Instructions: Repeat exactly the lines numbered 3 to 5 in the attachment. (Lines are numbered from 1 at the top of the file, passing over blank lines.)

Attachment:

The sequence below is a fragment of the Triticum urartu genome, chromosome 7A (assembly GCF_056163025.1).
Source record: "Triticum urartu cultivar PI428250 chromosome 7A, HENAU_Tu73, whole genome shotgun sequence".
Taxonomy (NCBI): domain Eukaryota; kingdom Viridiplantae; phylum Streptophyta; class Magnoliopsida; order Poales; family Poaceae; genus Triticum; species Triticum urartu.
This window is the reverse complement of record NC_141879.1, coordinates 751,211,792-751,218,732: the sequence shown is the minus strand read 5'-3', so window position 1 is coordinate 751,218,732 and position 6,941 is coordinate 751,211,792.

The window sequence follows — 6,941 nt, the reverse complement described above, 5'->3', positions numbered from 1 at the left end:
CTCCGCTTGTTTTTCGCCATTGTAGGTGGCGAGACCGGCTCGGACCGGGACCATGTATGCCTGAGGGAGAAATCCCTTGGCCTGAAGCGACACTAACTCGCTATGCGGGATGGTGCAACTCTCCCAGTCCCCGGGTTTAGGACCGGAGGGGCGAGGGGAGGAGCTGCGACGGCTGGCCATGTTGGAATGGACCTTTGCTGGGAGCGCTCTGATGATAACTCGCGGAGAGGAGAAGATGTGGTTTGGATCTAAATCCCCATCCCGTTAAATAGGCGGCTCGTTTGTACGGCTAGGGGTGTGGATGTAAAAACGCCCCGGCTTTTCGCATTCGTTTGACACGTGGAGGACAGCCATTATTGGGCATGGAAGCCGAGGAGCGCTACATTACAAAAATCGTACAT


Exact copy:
Taxonomy (NCBI): domain Eukaryota; kingdom Viridiplantae; phylum Streptophyta; class Magnoliopsida; order Poales; family Poaceae; genus Triticum; species Triticum urartu.
This window is the reverse complement of record NC_141879.1, coordinates 751,211,792-751,218,732: the sequence shown is the minus strand read 5'-3', so window position 1 is coordinate 751,218,732 and position 6,941 is coordinate 751,211,792.

The window sequence follows — 6,941 nt, the reverse complement described above, 5'->3', positions numbered from 1 at the left end: